Before we kick off with another TBR Friday, allow me to remind you that Fiction in 50 for April opens on Monday, with the prompt…
(You fill in the blank!)
To participate, just create a piece of poetry or prose in fewer than 51 words and link it up or post it in the comments of the Fi50 post on Monday. For more detailed instructions and future prompts, just click here.
I feel so productive on TBR Fridays! I’m knocking another one off the enormous, ever-growing pile today and I feel this one counts double as it is a collection of short stories. In fact, Oddest of All by Bruce Coville is the third in a series of short story anthologies from the aforementioned Bruce Coville.
Ten Second Synopsis:
This tome comprises nine short stories that all feature a bit of oddity. All but one have a fantastical or sci-fi twist to them and the subjects range from werefrogs to unicorns to ghosts to doing what you’re told.
**Side note: I have just noticed something super weird – the cover in the image above says “Eighteen Odd stories” but the book I have in my hand (ostensibly the EXACT SAME edition), says NINE short stories…Odd indeed!**
Time on the TBR Shelf:
I can’t remember exactly, but I know I acquired this one in the dying months of 2015.
From the Cystic Fibrosis charity bookshop at Nundah that sells off all the books withdrawn from the BCC library’s collection.
Reason I Haven’t Read it Yet:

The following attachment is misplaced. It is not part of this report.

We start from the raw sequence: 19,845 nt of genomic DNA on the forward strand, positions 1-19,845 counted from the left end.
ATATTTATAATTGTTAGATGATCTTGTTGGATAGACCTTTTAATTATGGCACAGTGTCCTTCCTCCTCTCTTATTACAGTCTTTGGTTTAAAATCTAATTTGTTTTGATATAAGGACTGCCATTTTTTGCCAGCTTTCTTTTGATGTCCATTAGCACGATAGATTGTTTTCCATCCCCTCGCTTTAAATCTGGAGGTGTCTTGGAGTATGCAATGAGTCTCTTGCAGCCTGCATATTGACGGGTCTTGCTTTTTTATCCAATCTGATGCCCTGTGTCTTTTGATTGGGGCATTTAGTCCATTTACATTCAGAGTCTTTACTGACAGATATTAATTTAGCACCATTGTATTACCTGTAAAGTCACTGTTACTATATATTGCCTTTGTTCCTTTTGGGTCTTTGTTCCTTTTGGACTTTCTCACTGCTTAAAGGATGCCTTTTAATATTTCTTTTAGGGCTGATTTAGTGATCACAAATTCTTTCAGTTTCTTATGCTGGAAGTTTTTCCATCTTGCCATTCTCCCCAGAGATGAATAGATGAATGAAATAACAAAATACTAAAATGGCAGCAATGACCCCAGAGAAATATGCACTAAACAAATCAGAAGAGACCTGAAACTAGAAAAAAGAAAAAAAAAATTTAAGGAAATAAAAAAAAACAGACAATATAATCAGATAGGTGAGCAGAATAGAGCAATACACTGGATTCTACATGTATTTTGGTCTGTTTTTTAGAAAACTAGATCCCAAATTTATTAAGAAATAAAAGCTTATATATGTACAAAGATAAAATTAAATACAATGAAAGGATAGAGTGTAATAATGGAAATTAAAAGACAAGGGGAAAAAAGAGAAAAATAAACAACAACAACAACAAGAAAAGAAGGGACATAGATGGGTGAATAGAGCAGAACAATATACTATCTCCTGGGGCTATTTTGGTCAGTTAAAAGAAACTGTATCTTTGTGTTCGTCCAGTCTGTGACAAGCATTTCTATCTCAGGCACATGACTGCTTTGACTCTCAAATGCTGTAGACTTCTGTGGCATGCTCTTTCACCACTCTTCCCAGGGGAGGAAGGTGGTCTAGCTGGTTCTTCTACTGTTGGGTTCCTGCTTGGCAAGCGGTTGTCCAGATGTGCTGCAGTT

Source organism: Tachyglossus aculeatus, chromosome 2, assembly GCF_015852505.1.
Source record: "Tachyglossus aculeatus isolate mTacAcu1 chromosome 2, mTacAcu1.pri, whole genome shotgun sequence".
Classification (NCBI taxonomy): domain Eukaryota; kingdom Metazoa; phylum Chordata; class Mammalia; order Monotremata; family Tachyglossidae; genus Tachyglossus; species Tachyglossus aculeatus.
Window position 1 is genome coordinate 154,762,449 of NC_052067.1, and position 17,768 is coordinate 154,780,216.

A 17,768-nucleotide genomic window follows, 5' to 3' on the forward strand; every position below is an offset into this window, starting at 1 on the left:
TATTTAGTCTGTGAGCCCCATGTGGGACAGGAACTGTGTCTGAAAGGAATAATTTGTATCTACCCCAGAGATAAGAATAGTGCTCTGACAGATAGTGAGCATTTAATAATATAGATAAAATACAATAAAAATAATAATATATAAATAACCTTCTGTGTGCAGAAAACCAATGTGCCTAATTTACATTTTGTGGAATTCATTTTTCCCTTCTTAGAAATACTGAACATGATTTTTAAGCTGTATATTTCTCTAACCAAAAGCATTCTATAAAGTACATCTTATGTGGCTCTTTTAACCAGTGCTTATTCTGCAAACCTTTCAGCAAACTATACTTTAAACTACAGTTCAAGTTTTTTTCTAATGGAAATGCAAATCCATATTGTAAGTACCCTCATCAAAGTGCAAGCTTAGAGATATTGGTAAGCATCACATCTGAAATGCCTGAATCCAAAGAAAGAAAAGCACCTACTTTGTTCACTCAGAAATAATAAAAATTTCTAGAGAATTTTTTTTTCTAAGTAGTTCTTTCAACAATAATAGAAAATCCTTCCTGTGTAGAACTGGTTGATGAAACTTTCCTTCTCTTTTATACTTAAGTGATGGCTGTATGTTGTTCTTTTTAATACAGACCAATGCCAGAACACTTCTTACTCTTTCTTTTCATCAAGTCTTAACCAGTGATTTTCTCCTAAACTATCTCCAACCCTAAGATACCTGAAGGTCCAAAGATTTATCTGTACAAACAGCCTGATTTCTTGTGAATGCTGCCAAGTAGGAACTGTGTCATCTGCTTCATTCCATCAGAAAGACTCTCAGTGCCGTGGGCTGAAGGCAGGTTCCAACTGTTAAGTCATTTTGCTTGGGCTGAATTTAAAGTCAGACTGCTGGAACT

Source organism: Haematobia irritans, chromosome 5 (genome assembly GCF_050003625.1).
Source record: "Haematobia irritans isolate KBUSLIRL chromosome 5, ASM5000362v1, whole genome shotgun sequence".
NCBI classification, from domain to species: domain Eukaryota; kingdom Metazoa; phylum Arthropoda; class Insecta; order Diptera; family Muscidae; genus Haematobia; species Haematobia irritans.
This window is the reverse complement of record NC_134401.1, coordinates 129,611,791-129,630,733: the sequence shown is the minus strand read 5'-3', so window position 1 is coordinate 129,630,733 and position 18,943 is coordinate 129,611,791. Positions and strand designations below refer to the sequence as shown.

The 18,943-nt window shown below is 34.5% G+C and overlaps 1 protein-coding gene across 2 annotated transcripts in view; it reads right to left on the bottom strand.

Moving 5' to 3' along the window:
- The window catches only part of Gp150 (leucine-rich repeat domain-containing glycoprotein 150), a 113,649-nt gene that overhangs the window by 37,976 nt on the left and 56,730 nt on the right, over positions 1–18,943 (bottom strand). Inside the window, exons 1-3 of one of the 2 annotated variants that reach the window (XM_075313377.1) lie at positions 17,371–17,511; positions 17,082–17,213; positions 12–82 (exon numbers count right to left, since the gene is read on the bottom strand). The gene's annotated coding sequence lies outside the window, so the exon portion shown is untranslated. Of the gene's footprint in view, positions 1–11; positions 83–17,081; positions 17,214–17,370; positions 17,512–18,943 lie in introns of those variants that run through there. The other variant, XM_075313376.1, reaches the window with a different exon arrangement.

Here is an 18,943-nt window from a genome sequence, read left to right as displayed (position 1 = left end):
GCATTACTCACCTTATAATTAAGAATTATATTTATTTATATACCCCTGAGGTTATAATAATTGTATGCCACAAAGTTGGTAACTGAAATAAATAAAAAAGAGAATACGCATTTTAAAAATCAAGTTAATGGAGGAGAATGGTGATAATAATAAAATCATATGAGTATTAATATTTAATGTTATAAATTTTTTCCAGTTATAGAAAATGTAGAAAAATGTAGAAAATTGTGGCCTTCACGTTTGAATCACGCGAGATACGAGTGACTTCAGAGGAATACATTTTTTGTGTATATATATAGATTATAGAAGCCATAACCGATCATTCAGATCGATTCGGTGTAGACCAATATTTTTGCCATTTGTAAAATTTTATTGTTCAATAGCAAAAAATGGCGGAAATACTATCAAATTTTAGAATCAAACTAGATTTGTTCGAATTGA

No particular reason except that other shinier newer books have taken my fancy. It was one of those books that you pick up on a whim knowing that you won’t get to it immediately.
- The stories are all reasonably quick reads, with only one or two that stretch out a bit longer. This is great because you can dip into a story here or there before sleep without too much difficulty.
- Most of the stories had a humorous element to them so the collection reminded me of reading Paul Jenning’s brilliant anthologies as a mini-fleshling
- My favourite stories in this collection were The Thing in Aunty Alma’s Pond, The Mask of Eamonn Tiyado and Herbert Hutchison in the Underworld because they all had a slightly creepy twist to them
- Some of the stories here are shorter versions of a larger series, such as The Ghost Let Go, so there is scope for readers to continue the adventure in a longer reading experience
Less Impressive Bits:
- I did feel that I had seen some of these stories before…not the actual stories of course, but the themes and plot twists. I suspect this is because I have read quite a few short story anthologies aimed at this age group, especially from people like Anthony Horowitz and Neal Shusterman, who have covered similar topics
On reflection, was this worth buying?
Considering it was only $2, yes.
Where to now for this tome?
It will go to the permanent shelf at least until I decide I need more space or find someone who would really enjoy it.
That’s one more handhold grasped on my way up the Mount TBR Reading Challenge hosted by My Reader’s Block!
Until next time,